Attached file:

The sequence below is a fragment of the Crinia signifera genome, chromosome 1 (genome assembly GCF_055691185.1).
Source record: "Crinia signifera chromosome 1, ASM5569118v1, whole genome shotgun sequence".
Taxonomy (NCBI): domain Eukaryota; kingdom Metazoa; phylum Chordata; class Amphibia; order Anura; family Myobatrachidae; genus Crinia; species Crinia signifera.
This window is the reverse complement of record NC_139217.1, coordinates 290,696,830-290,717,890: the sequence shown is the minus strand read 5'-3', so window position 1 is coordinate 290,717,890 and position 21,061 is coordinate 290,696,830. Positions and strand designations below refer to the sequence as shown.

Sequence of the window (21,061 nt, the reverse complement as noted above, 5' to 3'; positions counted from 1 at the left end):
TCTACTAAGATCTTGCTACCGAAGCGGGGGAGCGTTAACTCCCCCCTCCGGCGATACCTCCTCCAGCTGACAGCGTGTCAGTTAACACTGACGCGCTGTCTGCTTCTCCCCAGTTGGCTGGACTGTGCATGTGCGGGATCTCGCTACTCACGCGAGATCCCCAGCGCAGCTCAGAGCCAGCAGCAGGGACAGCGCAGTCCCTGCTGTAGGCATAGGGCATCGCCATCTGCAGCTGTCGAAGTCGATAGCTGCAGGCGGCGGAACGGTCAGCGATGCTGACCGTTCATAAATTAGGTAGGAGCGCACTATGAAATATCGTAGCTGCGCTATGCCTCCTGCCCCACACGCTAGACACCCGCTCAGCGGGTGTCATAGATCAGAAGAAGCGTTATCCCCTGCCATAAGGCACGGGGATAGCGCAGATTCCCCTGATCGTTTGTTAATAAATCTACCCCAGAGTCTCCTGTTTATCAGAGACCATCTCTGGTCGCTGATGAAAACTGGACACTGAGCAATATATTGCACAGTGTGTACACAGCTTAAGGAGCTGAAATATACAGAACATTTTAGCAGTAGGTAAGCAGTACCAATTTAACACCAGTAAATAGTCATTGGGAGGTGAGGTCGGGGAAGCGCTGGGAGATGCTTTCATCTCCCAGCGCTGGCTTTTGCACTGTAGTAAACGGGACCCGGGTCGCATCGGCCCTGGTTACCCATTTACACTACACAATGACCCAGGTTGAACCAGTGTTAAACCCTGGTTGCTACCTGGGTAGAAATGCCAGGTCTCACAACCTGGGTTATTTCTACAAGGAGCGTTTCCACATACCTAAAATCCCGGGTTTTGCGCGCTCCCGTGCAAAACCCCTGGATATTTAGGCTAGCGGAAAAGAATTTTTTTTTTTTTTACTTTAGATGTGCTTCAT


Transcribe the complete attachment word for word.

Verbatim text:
The sequence below is a fragment of the Crinia signifera genome, chromosome 1 (genome assembly GCF_055691185.1).
Source record: "Crinia signifera chromosome 1, ASM5569118v1, whole genome shotgun sequence".
Taxonomy (NCBI): domain Eukaryota; kingdom Metazoa; phylum Chordata; class Amphibia; order Anura; family Myobatrachidae; genus Crinia; species Crinia signifera.
This window is the reverse complement of record NC_139217.1, coordinates 290,696,830-290,717,890: the sequence shown is the minus strand read 5'-3', so window position 1 is coordinate 290,717,890 and position 21,061 is coordinate 290,696,830. Positions and strand designations below refer to the sequence as shown.

Sequence of the window (21,061 nt, the reverse complement as noted above, 5' to 3'; positions counted from 1 at the left end):
TCTACTAAGATCTTGCTACCGAAGCGGGGGAGCGTTAACTCCCCCCTCCGGCGATACCTCCTCCAGCTGACAGCGTGTCAGTTAACACTGACGCGCTGTCTGCTTCTCCCCAGTTGGCTGGACTGTGCATGTGCGGGATCTCGCTACTCACGCGAGATCCCCAGCGCAGCTCAGAGCCAGCAGCAGGGACAGCGCAGTCCCTGCTGTAGGCATAGGGCATCGCCATCTGCAGCTGTCGAAGTCGATAGCTGCAGGCGGCGGAACGGTCAGCGATGCTGACCGTTCATAAATTAGGTAGGAGCGCACTATGAAATATCGTAGCTGCGCTATGCCTCCTGCCCCACACGCTAGACACCCGCTCAGCGGGTGTCATAGATCAGAAGAAGCGTTATCCCCTGCCATAAGGCACGGGGATAGCGCAGATTCCCCTGATCGTTTGTTAATAAATCTACCCCAGAGTCTCCTGTTTATCAGAGACCATCTCTGGTCGCTGATGAAAACTGGACACTGAGCAATATATTGCACAGTGTGTACACAGCTTAAGGAGCTGAAATATACAGAACATTTTAGCAGTAGGTAAGCAGTACCAATTTAACACCAGTAAATAGTCATTGGGAGGTGAGGTCGGGGAAGCGCTGGGAGATGCTTTCATCTCCCAGCGCTGGCTTTTGCACTGTAGTAAACGGGACCCGGGTCGCATCGGCCCTGGTTACCCATTTACACTACACAATGACCCAGGTTGAACCAGTGTTAAACCCTGGTTGCTACCTGGGTAGAAATGCCAGGTCTCACAACCTGGGTTATTTCTACAAGGAGCGTTTCCACATACCTAAAATCCCGGGTTTTGCGCGCTCCCGTGCAAAACCCCTGGATATTTAGGCTAGCGGAAAAGAATTTTTTTTTTTTTTACTTTAGATGTGCTTCAT